Mass extinction raises a significant threat in terms of this notion of security and the interventions designed to achieve it. By negating entire modes of being, it precludes any possibility of their continuity into the future. Yet most contemporary responses to mass extinction follow the model of security interventions. They are reflected in techniques such as conservation, the collation of ‘big data’ on biota, the identification of ‘endangered’ species, forced breeding and other mechanisms to regulate the tempos of life and death. All of these interventions assume that it is possible for humans to intervene effectively in processes of mass extinction in order to ‘fix the problem’ – that is, to halt or at least slow it down, in order to keep the promise of security.

However, I argue that this imaginary of agency is complicated and ultimately confounded by the conditions of the Anthropocene. Within this understanding, what we tend to think of as human agency is in fact an unstable amalgam of agentic forces: biotic, geological, chemical, physical and cosmic. I argue that the conditions of the Anthropocene undermine the temporal basis of intervention: the notion that humans can stand outside of the processes into which they intervene, entering and exiting at will; the belief that humans can instrumentally redirect these processes; and the human ability to consolidate their interventions around new or previous trajectories. Instead, in the conditions of the Anthropocene, action is reflexive – there is no temporal distance between the ‘subject’ of the act and its ‘object’. Moreover, Anthropocene processes such as extinction unfold over periods and scales (both massive and miniscule) that evade human-calibrated notions of time. As such, humans cannot inter-vene in these processes. Instead, they are always-already intra-vening (Barad 2007). This means that the instrumental, linear promise of security offered by the image of intervention is replaced by the nonlinear, unpredictable, self-magnifying processes of intra-vention.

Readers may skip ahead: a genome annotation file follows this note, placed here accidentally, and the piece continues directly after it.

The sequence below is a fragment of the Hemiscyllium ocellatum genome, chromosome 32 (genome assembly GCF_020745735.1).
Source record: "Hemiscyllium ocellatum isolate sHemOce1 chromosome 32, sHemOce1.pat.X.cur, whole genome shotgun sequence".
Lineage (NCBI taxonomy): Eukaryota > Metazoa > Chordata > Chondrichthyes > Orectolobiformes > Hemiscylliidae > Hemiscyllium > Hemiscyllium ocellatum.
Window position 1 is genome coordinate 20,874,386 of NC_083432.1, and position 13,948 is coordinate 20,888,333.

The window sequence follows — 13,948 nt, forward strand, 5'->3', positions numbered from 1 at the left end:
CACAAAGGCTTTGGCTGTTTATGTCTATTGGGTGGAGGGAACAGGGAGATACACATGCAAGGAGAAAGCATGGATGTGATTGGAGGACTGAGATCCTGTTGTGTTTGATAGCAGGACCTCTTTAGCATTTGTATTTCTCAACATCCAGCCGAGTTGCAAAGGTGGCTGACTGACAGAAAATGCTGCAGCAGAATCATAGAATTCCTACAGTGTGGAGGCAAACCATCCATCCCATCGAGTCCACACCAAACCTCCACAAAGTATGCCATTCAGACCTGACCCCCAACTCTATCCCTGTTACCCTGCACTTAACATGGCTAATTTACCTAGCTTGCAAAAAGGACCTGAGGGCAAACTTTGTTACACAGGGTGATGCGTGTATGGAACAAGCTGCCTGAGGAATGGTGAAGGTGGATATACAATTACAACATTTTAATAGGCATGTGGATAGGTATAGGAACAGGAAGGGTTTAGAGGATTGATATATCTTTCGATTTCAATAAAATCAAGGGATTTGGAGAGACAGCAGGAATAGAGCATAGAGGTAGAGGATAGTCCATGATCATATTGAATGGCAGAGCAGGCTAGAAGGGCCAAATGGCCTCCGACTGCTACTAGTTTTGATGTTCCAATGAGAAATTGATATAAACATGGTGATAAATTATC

The upshot of this analysis is that humans cannot expect attempts at intervention to keep the promise of security. Does this mean that human agency is hamstrung – that is, that we can do nothing in the face of mass extinction? On the contrary, I conclude by arguing that recognition of the conditions of the Anthropocene, and of the effects of intravention, open up a range of different possibilities for facing mass extinction. Facing up to extinction without making or demanding promises can multiply the possibilities of ethical response to mass extinction, and the forms of life that they enable.

Not in the running

Why IR theory needs to join the ‘extinction marathon’

Extinction symbol - see

Extinction symbol – see

“International theory is the theory of survival” – Martin Wight, 1960

Recently, the Serpentine gallery in London hosted a timely and boundary-pushing event that they called the ‘Extinction Marathon‘ (the title seems to nod to the subversive ‘extinctathon’ network of Margaret Atwood’s ‘extinction trilogy’ ). This event was the latest in a series of annual ‘marathons’ exploring important public issues – in this case, the impending/unfolding sixth mass extinction event. It included films and installations, performance art and philosophical texts. Its impressive programme, curated by artist and activist Gustav Metzger,  was a roster of some of the most celebrated and ground-breaking artists, philosophers, writers, scientists, conservationists and campaigners working on the issue of extinction. Yet there was something missing from the list: not a single participant was a specialist in international relations (IR) theory.

This is clearly not because the Extinction Marathon’s organizers have it in for IR theorists or are deliberately excluding them. And I’m not insisting that every discipline must be ‘represented’ at every public event of this kind. On the contrary,  the absence of IR specialists illustrates an important point: almost none of us are confronting the problem of mass extinction (a notable recent exception is the new book by Brad Evans and Julian Reid). For a field rooted in the concept of survival, this is a very odd blindspot indeed.